The long journey to federal Department of Labor rules for selling insurance products with retirement plan dollars is far from over.
In some ways, the journey has come full circle and is back at the starting gate, said a panel sponsored by the National Association for Fixed Annuities.
“We’re continually in a period of flux in this space, which is frustrating to everyone,” said Brad Campbell, a partner at Faegre Drinker Biddle & Reath.
In February, the Department of Labor allowed the investment advice rule, written by the Trump administration, to take effect. If anyone viewed that as a breakthrough in the long back and forth over the rules, they were mistaken.
Instead, the Biden administration is signaling a desire to return to the fiduciary style rule published by the Obama DOL in 2016, Campbell said.
Most recently, the DOL’s spring 2021 Regulatory Agenda confirms that it will be rewriting the definition of fiduciary. The Employee Benefits Security Administration plans to issue the notice of rulemaking by December 2021, the agenda stated.
The industry is probably not going to like what it comes out with, said Steve Kraus, attorney at Carlton Fields, and more lawsuits are the likely response.
“My prediction is there’s going to be another fight just like there was a few years ago,” he said.
The potential legal issue concerning the best interest standard included in the investment advice rule presents a substantial hurdle for the Biden DOL, Campbell explained.
In 2018, the Fifth Circuit Court of Appeals tossed out the Obama fiduciary rule, ruling that the DOL exceeded its authority by creating a new regulatory scheme for the retirement plan space. Essentially, the court ruled that Congress has the authority over individual retirement accounts, not the DOL.
Fast forward to the Trump investment advice rule. It includes a new exemption to permit advisors to be compensated for providing conflicted advice, PTE 2020-02.
Broker-dealers and investment advisors would usually fall under PTE 2020-02. For insurance agents, the much-older PTE 84-24 would be the likely choice. But the DOL has said it will revisit the exemptions with an eye toward amending or eliminating them.
And therein could lie the problem, especially when it comes to how compensation is defined and what compensation is covered under the exemptions.
“It covers a commission, but does it cover administrative payments, marketing reimbursements, loan forgiveness, all sorts of other forms of compensation – are those included in a commission, or can they be included in a commission?” Campbell asked. “While there’s some evidence historically to suggest the answer might be yes, the current DOL has indicated that they don’t really like that.”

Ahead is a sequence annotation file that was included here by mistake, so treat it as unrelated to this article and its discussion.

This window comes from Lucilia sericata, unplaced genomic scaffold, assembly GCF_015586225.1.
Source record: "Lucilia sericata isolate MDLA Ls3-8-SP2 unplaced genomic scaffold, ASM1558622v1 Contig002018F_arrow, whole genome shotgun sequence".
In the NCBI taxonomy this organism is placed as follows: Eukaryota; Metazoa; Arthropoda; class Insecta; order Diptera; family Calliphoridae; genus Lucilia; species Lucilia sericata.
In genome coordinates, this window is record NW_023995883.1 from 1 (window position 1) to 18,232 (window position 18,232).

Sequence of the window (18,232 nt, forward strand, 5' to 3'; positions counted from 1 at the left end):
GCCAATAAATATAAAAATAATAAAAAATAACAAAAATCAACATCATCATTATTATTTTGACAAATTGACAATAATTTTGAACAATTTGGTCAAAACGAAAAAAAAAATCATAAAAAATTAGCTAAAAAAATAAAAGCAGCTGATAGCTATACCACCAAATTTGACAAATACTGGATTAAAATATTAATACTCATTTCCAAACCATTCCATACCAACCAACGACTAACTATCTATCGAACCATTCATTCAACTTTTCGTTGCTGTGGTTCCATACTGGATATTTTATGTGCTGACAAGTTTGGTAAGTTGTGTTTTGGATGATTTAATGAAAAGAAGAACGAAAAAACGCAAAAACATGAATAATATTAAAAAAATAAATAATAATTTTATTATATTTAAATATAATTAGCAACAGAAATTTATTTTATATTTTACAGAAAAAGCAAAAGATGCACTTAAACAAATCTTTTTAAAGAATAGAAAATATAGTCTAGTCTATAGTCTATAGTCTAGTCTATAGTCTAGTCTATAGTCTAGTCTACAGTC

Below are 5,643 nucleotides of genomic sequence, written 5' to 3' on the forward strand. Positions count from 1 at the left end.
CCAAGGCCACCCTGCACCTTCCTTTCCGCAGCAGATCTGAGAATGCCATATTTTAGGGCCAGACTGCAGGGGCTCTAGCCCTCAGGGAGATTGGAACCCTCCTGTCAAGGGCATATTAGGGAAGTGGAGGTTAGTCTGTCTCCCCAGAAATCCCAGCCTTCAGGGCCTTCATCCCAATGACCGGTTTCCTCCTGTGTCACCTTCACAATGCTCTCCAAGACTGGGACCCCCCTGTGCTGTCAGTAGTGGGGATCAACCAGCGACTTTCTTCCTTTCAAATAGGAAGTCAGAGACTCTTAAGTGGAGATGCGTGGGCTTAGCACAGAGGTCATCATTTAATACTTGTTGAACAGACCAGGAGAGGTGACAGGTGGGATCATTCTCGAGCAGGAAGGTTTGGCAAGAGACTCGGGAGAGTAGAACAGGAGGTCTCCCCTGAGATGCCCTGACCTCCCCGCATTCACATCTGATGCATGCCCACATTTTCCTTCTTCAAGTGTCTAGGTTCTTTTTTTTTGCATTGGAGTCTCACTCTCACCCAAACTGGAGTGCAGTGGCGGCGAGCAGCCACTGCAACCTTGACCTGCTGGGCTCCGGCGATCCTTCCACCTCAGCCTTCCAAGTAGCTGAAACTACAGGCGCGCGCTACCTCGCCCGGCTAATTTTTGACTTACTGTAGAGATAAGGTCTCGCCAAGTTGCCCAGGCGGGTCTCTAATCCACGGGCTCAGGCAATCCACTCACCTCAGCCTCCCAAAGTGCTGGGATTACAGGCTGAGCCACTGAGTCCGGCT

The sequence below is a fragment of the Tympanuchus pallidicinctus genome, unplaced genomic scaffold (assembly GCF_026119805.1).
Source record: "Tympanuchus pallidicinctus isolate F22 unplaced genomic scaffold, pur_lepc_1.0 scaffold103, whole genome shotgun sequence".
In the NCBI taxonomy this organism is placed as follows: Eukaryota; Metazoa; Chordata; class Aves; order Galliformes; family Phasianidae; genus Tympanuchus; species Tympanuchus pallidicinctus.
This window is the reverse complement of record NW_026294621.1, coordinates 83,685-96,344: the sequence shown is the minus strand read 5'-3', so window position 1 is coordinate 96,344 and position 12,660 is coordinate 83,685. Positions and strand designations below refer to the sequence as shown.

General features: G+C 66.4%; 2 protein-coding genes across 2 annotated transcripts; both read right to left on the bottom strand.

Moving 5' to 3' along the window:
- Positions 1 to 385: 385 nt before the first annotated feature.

This could be where the future lawsuit comes in, Kraus said.
“As far as the Labor Department is concerned, they’re going to interpret that term ‘commissions’ very narrowly and to get a broader interpretation, you’re going to have to go to court I think,” he told NAFA members.
‘These Nitpicky Rules’
With the new DOL plan to redefine “fiduciary,” the new timeline for finalized rulemaking is extended into 2023, the panel noted. In the short term, insurers and producers need to pick one of the two exemptions and get in compliance by Dec. 20, the date the DOL will begin enforcement.
In the long term, Campbell suggested the DOL will try to narrowly define the traditional “special relationship” advisors have with clients.
“I think was DOL might do is say ‘Let’s forget all about this five-part test stuff and all these nitpicky rules about how all these fit together. Why don’t we just look at the objective relationship between these two people, the financial professional and the participant,’” he said.
And that would leave insurance agents to broadcast a big, bold disclosure, Campbell said, something like “I am selling you a product. I am not recommending you advice in your best interest.”
The ensuing battle will be over that disclosure language, he said.
InsuranceNewsNet Senior Editor John Hilton has covered business and other beats in more than 20 years of daily journalism. John may be reached at [email protected] Follow him on Twitter @INNJohnH.
© Entire contents copyright 2021 by InsuranceNewsNet.com Inc. All rights reserved. No part of this article may be reprinted without the expressed written consent from InsuranceNewsNet.com.